Massachusetts Institute of Technology Human Resources states that change management is a combination of ideas, strategies, and skills to handle change effectively. These can be used to plan for change, implement change, and support continuous improvement after the change.

You can’t always know what will happen in the future or make a plan for everything that could occur. But successful organizations can anticipate and deal with changes. They never lose sight of their mission and goals, and their plan for dealing with change is always in line with the primary goal of their organization.

Companies must adapt to new technology and economic changes. According to Gartner, the average organization has made five structural changes in the past three years. Seventy-five percent of these companies aim to start more transformation projects in the next three years.

As a leader, it’s your job to keep an eye on the future, make sure your team is going in the right direction, and plan a few steps ahead of the present. You must understand your role in managing change.

Setting goals is a big part of being a leader, but you need more than your vision to reach those goals. It also requires the help and work of everyone in the team.

As a leader, when you’re experiencing many changes in the environment around you and the organization, and there are specific goals that you want to achieve, ask yourself these questions:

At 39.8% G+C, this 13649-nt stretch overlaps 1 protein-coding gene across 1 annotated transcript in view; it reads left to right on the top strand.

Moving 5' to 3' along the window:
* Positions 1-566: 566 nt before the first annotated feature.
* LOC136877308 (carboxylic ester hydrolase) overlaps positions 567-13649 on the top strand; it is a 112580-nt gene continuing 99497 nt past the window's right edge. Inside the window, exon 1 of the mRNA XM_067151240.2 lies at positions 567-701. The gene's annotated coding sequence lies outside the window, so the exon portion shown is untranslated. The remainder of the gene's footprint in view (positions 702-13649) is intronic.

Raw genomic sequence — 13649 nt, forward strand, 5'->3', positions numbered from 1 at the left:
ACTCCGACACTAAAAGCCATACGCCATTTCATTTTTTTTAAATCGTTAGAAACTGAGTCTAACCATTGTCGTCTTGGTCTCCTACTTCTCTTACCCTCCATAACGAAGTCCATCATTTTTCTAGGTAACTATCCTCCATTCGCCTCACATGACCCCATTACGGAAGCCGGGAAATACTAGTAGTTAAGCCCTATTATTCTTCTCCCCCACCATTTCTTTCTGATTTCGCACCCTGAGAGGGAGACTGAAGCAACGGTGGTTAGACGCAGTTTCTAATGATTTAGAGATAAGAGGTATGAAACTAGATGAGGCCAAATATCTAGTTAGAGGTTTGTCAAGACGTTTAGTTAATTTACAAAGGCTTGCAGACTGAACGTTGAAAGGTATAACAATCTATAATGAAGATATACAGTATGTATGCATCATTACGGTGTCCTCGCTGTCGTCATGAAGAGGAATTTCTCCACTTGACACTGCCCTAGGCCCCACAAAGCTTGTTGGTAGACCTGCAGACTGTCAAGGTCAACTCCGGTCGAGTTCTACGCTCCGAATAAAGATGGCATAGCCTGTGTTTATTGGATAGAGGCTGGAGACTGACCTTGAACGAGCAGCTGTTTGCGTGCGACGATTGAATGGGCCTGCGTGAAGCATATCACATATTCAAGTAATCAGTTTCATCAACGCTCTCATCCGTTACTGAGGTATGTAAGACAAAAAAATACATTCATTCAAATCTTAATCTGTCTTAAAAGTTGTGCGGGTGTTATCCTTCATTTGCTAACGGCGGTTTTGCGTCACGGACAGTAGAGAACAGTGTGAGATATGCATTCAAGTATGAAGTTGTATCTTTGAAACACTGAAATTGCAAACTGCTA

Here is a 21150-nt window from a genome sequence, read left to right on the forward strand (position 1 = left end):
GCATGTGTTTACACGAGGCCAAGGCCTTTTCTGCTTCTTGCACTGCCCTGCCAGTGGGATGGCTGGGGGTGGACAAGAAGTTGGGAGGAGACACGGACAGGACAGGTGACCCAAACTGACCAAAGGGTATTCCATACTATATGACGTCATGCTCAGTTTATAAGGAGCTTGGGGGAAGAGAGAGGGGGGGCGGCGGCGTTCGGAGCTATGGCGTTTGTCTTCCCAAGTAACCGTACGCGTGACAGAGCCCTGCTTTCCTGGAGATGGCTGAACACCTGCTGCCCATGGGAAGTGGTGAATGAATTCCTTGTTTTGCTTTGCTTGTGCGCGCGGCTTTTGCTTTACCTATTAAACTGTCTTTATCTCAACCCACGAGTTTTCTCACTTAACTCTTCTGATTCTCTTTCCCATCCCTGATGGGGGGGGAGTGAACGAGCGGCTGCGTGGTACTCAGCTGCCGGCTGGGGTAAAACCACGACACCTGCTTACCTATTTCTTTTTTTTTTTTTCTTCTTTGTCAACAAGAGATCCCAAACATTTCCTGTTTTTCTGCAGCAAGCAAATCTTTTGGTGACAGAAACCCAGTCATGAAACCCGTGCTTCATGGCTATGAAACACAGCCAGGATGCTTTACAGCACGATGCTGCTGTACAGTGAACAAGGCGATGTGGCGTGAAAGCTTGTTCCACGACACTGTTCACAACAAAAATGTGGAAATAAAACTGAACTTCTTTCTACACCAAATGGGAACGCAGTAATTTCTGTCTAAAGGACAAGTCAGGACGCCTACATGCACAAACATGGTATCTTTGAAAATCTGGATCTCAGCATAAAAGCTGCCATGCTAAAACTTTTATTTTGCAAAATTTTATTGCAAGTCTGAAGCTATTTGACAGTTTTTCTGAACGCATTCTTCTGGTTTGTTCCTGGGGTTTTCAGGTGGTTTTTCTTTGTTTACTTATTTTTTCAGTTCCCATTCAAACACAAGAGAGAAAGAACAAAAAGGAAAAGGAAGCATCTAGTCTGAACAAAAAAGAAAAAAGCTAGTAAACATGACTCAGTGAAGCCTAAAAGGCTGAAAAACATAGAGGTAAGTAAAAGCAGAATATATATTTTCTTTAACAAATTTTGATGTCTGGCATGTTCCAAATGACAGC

• What are the things I can work with that are within my control?
    • How should I look at these challenges so I don’t get too caught up in the details and instead see the bigger picture?

When we can see the bigger picture, it lets us know how our decisions affect the business now and in the future.

With change, there has to be some openness and flexibility to do different things, to be able to challenge the status quo, and to be able to be innovative and creative

I always tell my clients to start with a beginner’s mindset. When you’re a beginner, you’re curious, open, and less fearful. You want to try new things.

Leaders tend to stick with what they know because they are so used to it. But the question is, is it helping you or not? So you have to know when there are things you need to let go of that are not helping you anymore, based on what is changing around.

To manage change, you must be adaptable and flexible. It is similar to water constantly flowing. Follow it and see where it is headed because the more you oppose and fight it, the more you will be unable to see solutions. But the more you go with it, the more you will be able to be objective about it. You’re able to see what’s happening, and you’re able to make better decisions.

How do you approach goal-setting in your organization? How does it contribute to your change management strategy?